Bryce Courtenay is well placed to use a large advertising agency as a setting. Before becoming a novelist he had worked as Creative Director of a large ad agency for many years, creating such well remembered campaigns as Louie the Fly and the Milky Bar Kid.


More on Bryce Courtenay and his fiction can be found at

Fortune CookieThe Power of OneThe Power of One (Puffin Young Readers S.)Tommo and HawkJessicaFour FiresThe Persimmon TreeFishing for Stars

The Australian Literature Review

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5 Responses to Fortune Cookie, by Bryce Courtenay

  1. Pingback: When the Power of One Meets the Will of Many, by Mihiri Udabage | The Australian Literature Review

  2. David Paull says:

    I have read almost all of Mr Courtenays works and, on the whole, found the storylines enjoyable and the backgrounds enlightening. However his latest book Fortune Cookie is the greatest load of waffle I’ve attempted to read. Honestly, reading the first 200 pages was less intriging than watching paint dry. I could only flick through the remaining pages before putting aside. When it becomes an effort for the reader to turn a page, it’s time for the author to hang up the quill. Sorry. Not a winner in my view. Again Mr Courtenay writes100 words to say what could be written in 10.

  3. Karen says:

    I’ve just finished listening to Bryce Courtenay’s Fortune Cookie as an audio book. David Paull’s comment about it being a “load of waffle” doesn’t begin to describe the tedium of ploughing through this novel. My early thoughts were “cliched” and “cheesey” but that rapidly moved to “downright corny” and quickly on to “pathetic”. Not only is the storyline bland and predictable, but there are so many inconsistencies it seems to have been written by a novice rather than a celebrated author. Perhaps it was the fact of being an audio book, with an orator who is definitely the answer to insomnia with his drone, but I don’t think the story would have been any more gripping had I read it rather than listen to it. This is the first Bryce Courtenay book I’ve read and will most certainly be the last. I listened right to the end in the eternal hope that it would start to deliver to the standard I had expected from such an experienced and lauded writer, but alas no. I respect and admire the fact Courtenay has made a very successful living out of his commercial writing, but with this work being an example of his talent, I’m damned if I know how he did it. I guess there’s hope for all of us!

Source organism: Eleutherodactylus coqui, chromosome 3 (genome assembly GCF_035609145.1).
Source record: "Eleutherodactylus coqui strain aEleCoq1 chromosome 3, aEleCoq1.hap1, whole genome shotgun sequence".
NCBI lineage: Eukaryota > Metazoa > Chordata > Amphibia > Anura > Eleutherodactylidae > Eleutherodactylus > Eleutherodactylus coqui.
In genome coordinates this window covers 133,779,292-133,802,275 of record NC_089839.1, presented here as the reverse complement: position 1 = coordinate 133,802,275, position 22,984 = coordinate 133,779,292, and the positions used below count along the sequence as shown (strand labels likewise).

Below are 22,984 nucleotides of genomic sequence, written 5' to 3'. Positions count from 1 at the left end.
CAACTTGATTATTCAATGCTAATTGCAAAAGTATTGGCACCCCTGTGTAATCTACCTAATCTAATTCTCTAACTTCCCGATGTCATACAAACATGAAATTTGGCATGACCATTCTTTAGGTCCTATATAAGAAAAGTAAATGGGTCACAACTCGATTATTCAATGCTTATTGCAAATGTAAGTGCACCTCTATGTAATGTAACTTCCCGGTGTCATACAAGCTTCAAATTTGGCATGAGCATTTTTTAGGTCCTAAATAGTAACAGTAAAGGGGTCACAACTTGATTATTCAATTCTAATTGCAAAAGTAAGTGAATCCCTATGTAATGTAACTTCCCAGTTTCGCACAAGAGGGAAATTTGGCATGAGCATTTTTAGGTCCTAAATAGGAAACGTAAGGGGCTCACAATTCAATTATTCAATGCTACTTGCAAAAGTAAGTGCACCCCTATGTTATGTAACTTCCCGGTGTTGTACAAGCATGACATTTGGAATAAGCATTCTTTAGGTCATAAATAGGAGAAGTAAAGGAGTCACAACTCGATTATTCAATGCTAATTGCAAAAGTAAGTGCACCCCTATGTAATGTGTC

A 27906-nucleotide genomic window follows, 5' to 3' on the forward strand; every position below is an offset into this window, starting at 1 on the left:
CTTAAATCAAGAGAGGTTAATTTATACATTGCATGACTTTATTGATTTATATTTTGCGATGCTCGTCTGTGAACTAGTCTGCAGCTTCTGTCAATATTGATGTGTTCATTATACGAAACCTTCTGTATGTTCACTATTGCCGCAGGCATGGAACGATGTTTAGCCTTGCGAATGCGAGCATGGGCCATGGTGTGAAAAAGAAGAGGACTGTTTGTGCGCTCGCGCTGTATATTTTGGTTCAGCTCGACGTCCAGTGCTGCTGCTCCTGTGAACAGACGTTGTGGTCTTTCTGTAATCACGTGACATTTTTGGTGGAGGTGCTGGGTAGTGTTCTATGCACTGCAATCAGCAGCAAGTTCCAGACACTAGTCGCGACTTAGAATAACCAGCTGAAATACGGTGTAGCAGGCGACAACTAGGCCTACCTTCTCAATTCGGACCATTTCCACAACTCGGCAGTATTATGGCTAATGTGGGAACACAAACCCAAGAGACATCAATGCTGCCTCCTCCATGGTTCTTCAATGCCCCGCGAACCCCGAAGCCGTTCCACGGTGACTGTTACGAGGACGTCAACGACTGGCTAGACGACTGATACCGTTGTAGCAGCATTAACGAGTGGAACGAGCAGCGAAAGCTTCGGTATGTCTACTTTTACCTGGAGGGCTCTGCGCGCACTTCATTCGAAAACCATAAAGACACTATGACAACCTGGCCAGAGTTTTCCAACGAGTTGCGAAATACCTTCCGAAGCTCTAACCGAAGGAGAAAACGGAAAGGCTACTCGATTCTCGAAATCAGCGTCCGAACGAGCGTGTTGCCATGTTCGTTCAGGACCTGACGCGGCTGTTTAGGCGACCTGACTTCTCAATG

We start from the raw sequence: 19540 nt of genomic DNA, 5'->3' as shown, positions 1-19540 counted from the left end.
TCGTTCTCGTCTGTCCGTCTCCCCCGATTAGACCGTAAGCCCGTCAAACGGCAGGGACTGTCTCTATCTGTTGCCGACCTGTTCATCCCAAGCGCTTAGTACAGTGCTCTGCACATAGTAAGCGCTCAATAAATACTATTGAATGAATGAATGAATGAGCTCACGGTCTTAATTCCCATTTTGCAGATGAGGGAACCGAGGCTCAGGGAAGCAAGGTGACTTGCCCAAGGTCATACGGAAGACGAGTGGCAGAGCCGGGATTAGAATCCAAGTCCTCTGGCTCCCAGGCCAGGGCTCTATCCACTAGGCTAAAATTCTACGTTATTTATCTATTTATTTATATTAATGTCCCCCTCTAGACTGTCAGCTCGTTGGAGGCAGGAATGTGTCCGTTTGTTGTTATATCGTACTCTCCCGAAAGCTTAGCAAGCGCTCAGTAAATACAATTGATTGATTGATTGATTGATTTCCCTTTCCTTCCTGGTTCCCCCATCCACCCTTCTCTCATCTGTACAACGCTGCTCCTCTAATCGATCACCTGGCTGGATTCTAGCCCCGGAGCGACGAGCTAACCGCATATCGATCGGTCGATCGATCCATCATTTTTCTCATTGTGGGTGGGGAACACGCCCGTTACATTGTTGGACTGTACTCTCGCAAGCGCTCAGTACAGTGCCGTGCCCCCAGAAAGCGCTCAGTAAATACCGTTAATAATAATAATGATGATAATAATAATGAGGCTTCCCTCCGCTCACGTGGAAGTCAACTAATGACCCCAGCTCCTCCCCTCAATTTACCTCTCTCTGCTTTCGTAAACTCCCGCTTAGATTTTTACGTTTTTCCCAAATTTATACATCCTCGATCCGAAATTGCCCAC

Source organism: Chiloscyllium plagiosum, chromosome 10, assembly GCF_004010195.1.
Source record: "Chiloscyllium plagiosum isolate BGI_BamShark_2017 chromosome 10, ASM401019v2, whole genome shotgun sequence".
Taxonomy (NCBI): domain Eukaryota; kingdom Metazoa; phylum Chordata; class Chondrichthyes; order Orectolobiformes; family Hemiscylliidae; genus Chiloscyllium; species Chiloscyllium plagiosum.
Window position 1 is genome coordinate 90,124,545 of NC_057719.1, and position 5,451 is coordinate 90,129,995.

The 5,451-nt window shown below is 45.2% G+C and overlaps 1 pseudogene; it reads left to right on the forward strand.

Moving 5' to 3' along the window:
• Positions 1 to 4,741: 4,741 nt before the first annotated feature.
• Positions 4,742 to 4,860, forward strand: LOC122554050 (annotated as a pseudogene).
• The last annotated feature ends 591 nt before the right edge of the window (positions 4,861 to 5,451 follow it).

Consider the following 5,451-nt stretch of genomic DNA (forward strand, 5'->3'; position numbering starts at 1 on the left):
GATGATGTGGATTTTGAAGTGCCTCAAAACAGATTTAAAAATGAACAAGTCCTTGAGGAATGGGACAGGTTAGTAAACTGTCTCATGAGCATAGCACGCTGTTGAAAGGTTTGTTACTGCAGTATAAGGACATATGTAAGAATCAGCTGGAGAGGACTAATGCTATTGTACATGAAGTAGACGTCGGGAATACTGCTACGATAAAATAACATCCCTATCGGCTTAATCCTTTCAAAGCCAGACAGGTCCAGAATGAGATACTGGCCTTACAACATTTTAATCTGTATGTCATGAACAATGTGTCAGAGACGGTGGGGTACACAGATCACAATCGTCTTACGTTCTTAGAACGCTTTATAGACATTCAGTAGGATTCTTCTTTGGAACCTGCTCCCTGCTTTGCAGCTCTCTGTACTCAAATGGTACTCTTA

4. Rod Woods says:

    Just got round to reading this book. What great story set in an interesting time and place. I’ve read a few of Bryce Courtenay’s books and find them very informative, especially some of the political and historical antidotes. It was easy to skip through some of the long descriptions

    It would have been even more intriguing if it had been written in the third person. This would have allowed the reader to experience the excitement and interaction that was really going on with the Wing Bros, the CIA, police and the other players, who only come into the long winded story during the last 100 riveting pages.

    Presenting the story this way would not have taken anything away from the surprises and twists in the plot because they are printed on the inside front sleeve for all to read.

    Why was Mercy B Lord referred to all the way through by her full name, it became very annoying after a few pages ?

  5. Glenda Corniwll says:

    Totally agree with the above comments. I have read all novels by Bryce Courtenay and often find them too verbose, but mostly really great stories and well written. It took me an age to read Fortune Cookie hoping for it to improve but I would have to say it has to be the most boring book I have ever read!